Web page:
Amazon basin losing its carbon-sucking abilities

'Forests are doing us a huge favour, but we can't rely on them to solve the carbon problem,' says Leeds U prof


The lungs of the planet are losing their carbon-storing power.

According to a 30-year survey of evidence from hundreds of international researchers, the Amazon rainforest’s net uptake of carbon dioxide has been halved since the 1990s. The findings, published last week in the journal Nature, involved measuring 200,000 trees in 321 plots and discovered a surge of dying trees. Turns out all that carbon-dioxide-sucking accelerated tree growth, resulting in a “live faster, die younger” effect, according to the study’s co-author, Leeds U prof Oliver Phillips. Drought and soaring temperatures may also have contributed.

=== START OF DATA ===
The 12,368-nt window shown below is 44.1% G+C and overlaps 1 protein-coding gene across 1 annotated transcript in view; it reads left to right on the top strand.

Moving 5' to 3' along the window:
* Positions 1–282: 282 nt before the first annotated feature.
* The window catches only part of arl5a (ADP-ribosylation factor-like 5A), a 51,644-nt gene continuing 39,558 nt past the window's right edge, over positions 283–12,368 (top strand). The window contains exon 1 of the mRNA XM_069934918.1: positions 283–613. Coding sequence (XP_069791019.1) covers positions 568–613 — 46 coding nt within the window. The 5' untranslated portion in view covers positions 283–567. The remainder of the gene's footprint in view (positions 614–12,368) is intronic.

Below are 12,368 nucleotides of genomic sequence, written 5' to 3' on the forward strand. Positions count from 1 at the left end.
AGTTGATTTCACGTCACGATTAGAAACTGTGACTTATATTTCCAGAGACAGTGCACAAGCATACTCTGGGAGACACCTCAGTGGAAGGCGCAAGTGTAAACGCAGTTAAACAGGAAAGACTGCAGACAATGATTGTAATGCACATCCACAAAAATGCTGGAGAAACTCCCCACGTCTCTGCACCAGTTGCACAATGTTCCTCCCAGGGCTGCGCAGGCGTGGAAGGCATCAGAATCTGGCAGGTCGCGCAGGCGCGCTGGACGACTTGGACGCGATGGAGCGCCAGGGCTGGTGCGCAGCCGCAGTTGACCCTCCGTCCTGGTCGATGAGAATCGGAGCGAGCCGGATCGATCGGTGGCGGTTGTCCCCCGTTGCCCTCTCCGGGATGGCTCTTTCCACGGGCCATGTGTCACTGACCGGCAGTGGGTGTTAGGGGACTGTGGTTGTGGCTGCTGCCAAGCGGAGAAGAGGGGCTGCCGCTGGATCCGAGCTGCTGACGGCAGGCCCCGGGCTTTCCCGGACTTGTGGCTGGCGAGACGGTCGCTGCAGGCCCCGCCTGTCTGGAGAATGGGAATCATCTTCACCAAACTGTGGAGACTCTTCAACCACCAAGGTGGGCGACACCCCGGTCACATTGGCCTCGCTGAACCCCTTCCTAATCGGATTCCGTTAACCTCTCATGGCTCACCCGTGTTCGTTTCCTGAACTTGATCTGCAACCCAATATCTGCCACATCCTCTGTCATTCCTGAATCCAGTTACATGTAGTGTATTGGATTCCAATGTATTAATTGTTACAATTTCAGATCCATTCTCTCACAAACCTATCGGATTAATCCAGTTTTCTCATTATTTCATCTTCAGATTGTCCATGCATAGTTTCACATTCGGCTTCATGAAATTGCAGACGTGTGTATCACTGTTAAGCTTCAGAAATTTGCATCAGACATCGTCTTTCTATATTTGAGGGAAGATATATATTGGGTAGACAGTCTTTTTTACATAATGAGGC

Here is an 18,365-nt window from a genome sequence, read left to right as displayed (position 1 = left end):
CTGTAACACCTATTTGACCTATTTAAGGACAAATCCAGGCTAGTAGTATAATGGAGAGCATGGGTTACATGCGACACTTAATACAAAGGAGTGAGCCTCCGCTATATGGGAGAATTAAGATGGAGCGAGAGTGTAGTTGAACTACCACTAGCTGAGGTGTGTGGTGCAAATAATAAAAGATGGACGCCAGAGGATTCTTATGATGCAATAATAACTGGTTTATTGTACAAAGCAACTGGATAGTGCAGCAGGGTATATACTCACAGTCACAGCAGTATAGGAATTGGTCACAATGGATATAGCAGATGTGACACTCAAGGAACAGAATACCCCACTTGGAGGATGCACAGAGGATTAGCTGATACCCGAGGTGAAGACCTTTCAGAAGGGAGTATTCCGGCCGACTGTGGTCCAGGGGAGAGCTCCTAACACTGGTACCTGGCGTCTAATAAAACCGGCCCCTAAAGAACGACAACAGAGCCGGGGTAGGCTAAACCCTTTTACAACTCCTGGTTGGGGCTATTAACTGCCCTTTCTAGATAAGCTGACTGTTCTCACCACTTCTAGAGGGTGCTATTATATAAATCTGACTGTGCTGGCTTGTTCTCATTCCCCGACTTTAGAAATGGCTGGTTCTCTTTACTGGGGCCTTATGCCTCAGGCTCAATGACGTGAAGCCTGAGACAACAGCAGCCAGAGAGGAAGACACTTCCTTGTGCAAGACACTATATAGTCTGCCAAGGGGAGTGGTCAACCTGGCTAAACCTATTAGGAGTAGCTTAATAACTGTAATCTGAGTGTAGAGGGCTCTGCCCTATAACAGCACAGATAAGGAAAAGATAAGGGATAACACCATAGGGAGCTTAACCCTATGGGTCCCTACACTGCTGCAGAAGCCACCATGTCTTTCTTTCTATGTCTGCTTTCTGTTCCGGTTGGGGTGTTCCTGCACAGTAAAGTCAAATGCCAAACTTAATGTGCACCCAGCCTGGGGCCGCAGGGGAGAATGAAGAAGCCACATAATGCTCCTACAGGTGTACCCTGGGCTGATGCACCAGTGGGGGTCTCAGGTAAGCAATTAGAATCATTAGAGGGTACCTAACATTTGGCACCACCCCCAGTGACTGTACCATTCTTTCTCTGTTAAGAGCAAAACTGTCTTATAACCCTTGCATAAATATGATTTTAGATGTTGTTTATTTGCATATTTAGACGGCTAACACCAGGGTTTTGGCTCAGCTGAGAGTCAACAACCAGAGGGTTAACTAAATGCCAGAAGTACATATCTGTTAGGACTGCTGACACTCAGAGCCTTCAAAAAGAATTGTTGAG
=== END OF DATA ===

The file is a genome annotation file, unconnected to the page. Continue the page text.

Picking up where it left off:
Phillips notes that “Forests are doing us a huge favour, but we can’t rely on them to solve the carbon problem.” He says humans will have to do their part with deeper cuts in emissions to stabilize our climate. 

ecoholic@nowtoronto.com | @ecoholicnation

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